US President Donald Trump has urged a boycott of the National Football League (NFL) to force teams to punish players who protest during the national anthem.
Mr Trump’s comments have been condemned as “offensive” and “divisive”.
At the start of the first game since the row began, many players and staff kneeled during the US anthem.
More than 20 players and staff from the Jacksonville Jaguars and the Baltimore Ravens knelt at the start of their game in London.
Jacksonville Jaguars’ owner Shahid Khan – who donated $1m (£740,000) to the Trump campaign – locked his arms with players in an unusual scene, as owners rarely join players on the pitch.
Mr Trump’s remarks can be seen as an attempt to appeal to core supporters, BBC North America reporter Anthony Zurcher says.
This is a fight Mr Trump relishes, our reporter adds, because he knows his base will flock to him when he questions the patriotism of wealthy athletes. It may also be a way of deflecting attention after a difficult week, in which:
- His latest effort to repeal Obama-era healthcare legislation suffered a potentially fatal blow after Senator John McCain said he could not vote for it
- His candidate in Alabama’s Republican Senate runoff on Tuesday, Senator Luther Strange, lagged behind former State Supreme Court justice Roy Moore, polls suggested
Warning: This article contains language some readers may find offensive.
What did Mr Trump say?
In two tweets early on Sunday just hours before a series of NFL games, Mr Trump repeated his call for clubs to punish players who protested during the US anthem.
He was referring to a string of controversial protests started by player Colin Kaepernick last year when he sat or kneeled during the anthem to highlight the treatment of black Americans.
To a crowd of cheering supporters on Friday, he asked: “Wouldn’t you love to see one of these NFL owners, when somebody disrespects our flag, to say, ‘Get that son of a bitch off the field right now… he is fired’?”
Kaepernick led the San Francisco 49ers to the 2013 Super Bowl but his status in the team has declined since and he lost his starting place last year.
No team has offered him a job as a quarterback and his supporters say he is being pushed out because of his political action. But others say his status as a “free agent” is down to his performance on the field.
What has the reaction been?
Mr Trump’s remarks on Friday have been widely criticised, with NFL commissioner Roger Goodell saying in a statement that “divisive comments like these demonstrate an unfortunate lack of respect”.
President Trump, however, doubled down on his comments in a tweet, saying: “Tell them to stand!”.
The NFL Players’ Association said the president had crossed a line by effectively telling players to just “shut up and play”.
Association president Eric Winston said Mr Trump’s comments were “a slap in the face to the civil rights heroes of the past and present”.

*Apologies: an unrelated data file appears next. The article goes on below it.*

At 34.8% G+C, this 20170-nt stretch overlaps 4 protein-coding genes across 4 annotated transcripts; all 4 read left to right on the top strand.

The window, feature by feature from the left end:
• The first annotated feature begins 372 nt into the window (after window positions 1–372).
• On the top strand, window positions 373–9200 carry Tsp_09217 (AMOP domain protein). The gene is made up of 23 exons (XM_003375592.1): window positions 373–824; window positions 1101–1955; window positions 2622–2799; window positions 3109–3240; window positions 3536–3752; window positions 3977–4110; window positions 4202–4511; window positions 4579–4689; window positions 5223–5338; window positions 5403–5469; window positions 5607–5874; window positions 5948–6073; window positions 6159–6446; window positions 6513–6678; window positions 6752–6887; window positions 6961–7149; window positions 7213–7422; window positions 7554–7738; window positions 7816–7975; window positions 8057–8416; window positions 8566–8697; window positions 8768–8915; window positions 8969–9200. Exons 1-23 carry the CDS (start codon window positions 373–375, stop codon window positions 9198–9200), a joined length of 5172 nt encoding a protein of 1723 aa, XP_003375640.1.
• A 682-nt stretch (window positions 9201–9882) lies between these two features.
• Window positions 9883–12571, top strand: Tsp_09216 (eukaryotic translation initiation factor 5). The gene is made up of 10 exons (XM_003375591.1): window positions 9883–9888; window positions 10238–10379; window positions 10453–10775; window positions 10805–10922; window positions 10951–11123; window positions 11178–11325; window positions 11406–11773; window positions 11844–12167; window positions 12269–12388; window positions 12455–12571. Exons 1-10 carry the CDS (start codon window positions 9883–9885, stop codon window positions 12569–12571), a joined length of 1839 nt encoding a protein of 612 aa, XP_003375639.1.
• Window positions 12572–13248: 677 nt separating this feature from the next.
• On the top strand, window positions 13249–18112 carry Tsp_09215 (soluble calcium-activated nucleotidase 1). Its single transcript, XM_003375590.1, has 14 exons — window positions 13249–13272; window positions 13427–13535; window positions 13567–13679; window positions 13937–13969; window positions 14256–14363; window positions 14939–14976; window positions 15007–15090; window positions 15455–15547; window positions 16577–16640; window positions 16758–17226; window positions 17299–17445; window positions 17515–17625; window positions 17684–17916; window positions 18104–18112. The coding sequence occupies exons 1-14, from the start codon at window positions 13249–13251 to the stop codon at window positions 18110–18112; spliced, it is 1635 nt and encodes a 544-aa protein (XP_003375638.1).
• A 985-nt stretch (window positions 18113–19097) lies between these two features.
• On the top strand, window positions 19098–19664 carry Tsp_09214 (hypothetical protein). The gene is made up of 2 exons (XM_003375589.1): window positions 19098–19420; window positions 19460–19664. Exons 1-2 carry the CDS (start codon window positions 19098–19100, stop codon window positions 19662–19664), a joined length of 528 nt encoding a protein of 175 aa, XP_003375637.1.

In other reaction:
- New England Patriots CEO Robert Kraft said he was “deeply disappointed” by the comments, and that he supported players’ rights “to peacefully affect social change and raise awareness in a manner they feel is most impactful”
- Miami Dolphins owner and founder Stephen Ross said the US needed “unifying leadership right now, not more divisiveness” and that the players who protested were “smart young men of character who want to make our world a better place”
- Jed York, CEO of the San Francisco 49ers, Kaepernick’s former team, said he would continue to support his players, calling the comments “callous and offensive”
But there has been no comment from many teams, including New York Jets owner Woody Johnson, a wealthy businessman and Trump campaign donor who was appointed as his ambassador to the UK.
Earlier on Sunday, Treasury Secretary Steven Mnuchin defended Mr Trump’s comments on ABC’s This Week programme, saying: “I think the president can use whatever language he wants to use.”
Who else has joined in the criticism?
On Saturday night, the Oakland Athletics’ Bruce Maxwell became the first Major League Baseball player to kneel in protest during the national anthem, mimicking the gesture of protest started by Colin Kaepernick.
His father is in the military and he was born on an army base, US media report. He told a reporter he was “kneeling for people that don’t have a voice”.
Isn’t there an NBA row too?
On Saturday, Mr Trump withdrew an invitation to the White House to basketball champions the Golden State Warriors after one player, Stephen Curry, said he did not want to attend.
Curry – NBA’s top performer in 2015 – said he wanted to show that he and other players did not stand for “the things that he’s said and the things that he hasn’t said in the right times”.
“Going to the White House is considered a great honor for a championship team,” Mr Trump tweeted afterwards. “Stephen Curry is hesitating, therefore invitation is withdrawn!”
In response, triple NBA champion LeBron James, one of the sport’s foremost stars, labelled the President a “bum”. “Going to White House was an honour until you showed up,” he said.
Retired star Kobe Bryant also tweeted his support, saying: “A [president] whose name alone creates division and anger. Whose words inspire dissension and hatred can’t possibly ‘Make America Great Again’.”
The Golden State Warriors, meanwhile, said the team had clearly understood “that we are not invited” to the White House but would visit Washington DC on its own “to celebrate equality, diversity, and inclusion”.
NBA Commissioner Adam Silver said he was disappointed the team would not be visiting the White House but was “proud” of the players for speaking out.
Separately, 2017 college basketball champions the North Carolina Tar Heels announced they, too, would not be going to the White House to celebrate their victory, despite being invited.
A spokesman said a suitable date that worked for both parties could not be found.